We first cared for the wounded the best we could and then … built small fires in the rifle pits and then went to the [dead] horses and cut off small pieces and roasted them. … After supper we held a council. … We thought our best show was to try to send a dispatch to Fort Wallace. It looked almost impossible to get out, but Jack Stillwell came forward and volunteered to go if they would let him pick a man to go with him. … [He] chose Pierre Trudeau … and as Pierre was older and a good Indian fighter, the Colonel agreed. … The Colonel then wrote a dispatch to Fort Wallace. Jack was the best imitator of an Indian I ever saw, so they fixed themselves up as Indians as best they could and took off their boots and tied on some rags and blankets on their feet so that if Indians saw their tracks next day they would think it some of their own party and not follow them. … We … roasted them some horse meat, enough to last three or four days. … At a late hour they … crawled out. We listened, expecting to hear them run into some Indians and fire, but we heard nothing. The next thing in order was to fix our rifle pits. We had been keeping in our holes as much as possible; we commenced digging to one another so as to connect them all together and by working hard all night we got all connected together and enlarged our hospital, as we called it.

[They came early]—just before the sun rose. It seemed to me that there were just as many … as the first day. … Our orders were about the same, “Hold your fire till they get close, but don’t let them ride over us.”

It seemed to me that the Indians were more determined than ever to get us out, as they charged in from every direction, and it seemed to take more than one volley to stop them. … When we summed up the [second] day’s work, we had one man killed and one wounded, so we got off easy from a hard day’s fighting and I think we broke their backbone that day. We heard nothing from Stillwell and Trudeau and fearing they had not succeeded in getting through [two more] attempted to go out the second night, and after having been gone three hours returned saying they could not get through the Indians’ line. The [third] morning about daylight a smaller party of Indians charged down on us. There were not as many as the other two mornings. We laid low and let them come close; then we raised up and gave them a couple of volleys and started them back. … They continued their fight all day but not as strong, I did not think, as it had been the other two days.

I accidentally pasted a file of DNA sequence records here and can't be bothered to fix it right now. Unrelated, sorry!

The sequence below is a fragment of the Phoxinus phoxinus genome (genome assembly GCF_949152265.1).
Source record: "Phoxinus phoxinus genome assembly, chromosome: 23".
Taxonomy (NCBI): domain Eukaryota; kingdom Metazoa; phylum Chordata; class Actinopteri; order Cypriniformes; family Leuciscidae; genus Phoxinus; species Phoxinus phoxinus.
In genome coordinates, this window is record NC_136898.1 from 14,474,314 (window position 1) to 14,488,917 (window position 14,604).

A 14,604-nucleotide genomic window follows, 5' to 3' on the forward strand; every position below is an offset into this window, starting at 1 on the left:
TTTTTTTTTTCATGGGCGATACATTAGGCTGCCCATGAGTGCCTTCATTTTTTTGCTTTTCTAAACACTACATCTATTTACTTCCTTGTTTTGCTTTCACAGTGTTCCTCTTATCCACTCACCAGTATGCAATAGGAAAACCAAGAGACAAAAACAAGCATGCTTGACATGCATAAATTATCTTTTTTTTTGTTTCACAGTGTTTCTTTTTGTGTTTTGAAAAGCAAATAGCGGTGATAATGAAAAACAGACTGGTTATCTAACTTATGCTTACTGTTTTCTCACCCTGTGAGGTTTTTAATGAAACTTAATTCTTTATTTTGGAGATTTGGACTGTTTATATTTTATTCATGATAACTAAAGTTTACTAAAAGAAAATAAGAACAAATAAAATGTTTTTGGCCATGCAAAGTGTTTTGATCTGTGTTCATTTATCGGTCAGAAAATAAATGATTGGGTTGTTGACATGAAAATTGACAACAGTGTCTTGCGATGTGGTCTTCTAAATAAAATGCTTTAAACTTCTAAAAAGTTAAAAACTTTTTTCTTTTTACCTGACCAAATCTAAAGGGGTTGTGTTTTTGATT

… we still did not believe that Stillwell and Trudeau had got through, [so that night] Jack Donovan and A. J. Pliley said they would try it again. The Colonel … wrote another dispatch. They fixed themselves up to imitate the Indians, [and] … we cut them off some of that poor, rotten horse meat.

ZIGLER: [Fourth day] Our horses lay just where they were shot down the first day, and were getting pretty badly spoiled and the smell was not very pleasant, but our appetites were good so we made out a fair breakfast.… We got our supper from the same source, only now it was a little more tender. [Fifth day] Our breakfast … still came from the same place, and was getting very tender by this time.

HURST: The Indians left us after the fifth day. … We had nothing then but our horses that had been dead six days, and when we would cut into the meat we found it had green streaks through it and was fast decaying. … [We sprinkled] it with [gun] powder while it was cooking, which partially took away the bad odor, but we could only eat it when we were starving.

… our systems cried out for [salt]. One of the men found a small piece of pork rind in his haversack and chewed it until he thought he had all the good out of it and spit it out; when another comrade took it up and chewed it for a while and spit it out, and then I took it and chewed it up and thought it tasted delicious on account of the salt.

The action of the Indians in breaking off the siege is readily understood in light of the fact that the Plains Indian loved the fast hit-and-run fight, the raid, and had little stomach for a long siege, particularly after suffering a few casualties. But Forsyth had no way of knowing how many of his attackers might still be lingering in the vicinity, waiting to finish off his command. His horses were dead, he had no food, and if he moved out he would have to do so on foot, slowed down by the burden of his wounded. It seemed more sensible to stay where he was, hoping that at least one of his messengers had gotten through and that relief was on the way.

UNKNOWN SCOUT: On the evening of the sixth day our leader called us to him. How gray and drawn his face looked in the shadowy gray light, but his eyes were clear, and his voice was steady.

“Boys, we’ve got to the end of our rope now.” [He pointed to the low hills.] “Over there the Indian wolves are waiting for us … but we needn’t all be sacrificed. … To stay here means you all know what. Now, the men who can go, must leave us to what’s coming. I feel sure now that you can get through together somehow, for the tribes are scattering. It is only the remnant left over there to burn us out at last. There is no reason why you should stay here and die. Make your dash for escape tonight. …”

When the response came, it was: “It’s no use asking us, Colonel. We have fought together, and, by heaven, we’ll die together.”

ZIGLER: [Sixth day] [The] sour horse meat was so rotten and alive with maggots we thought we would try to find some game… so we rustled out a little and found nothing but prickly pears. We lingered along on our old butcher shop until the eighth night. [Ninth day] I went to the old slaughter house and after looking over several, I found them all of the same material and price, so I cut off a slice and laid it on the coals and roasted it and ate it. [Fletcher Villot and I] took our guns and started north across the river [to hunt]. … [Fletch] looked way over to the south on the far hills, and asked, “What is that?”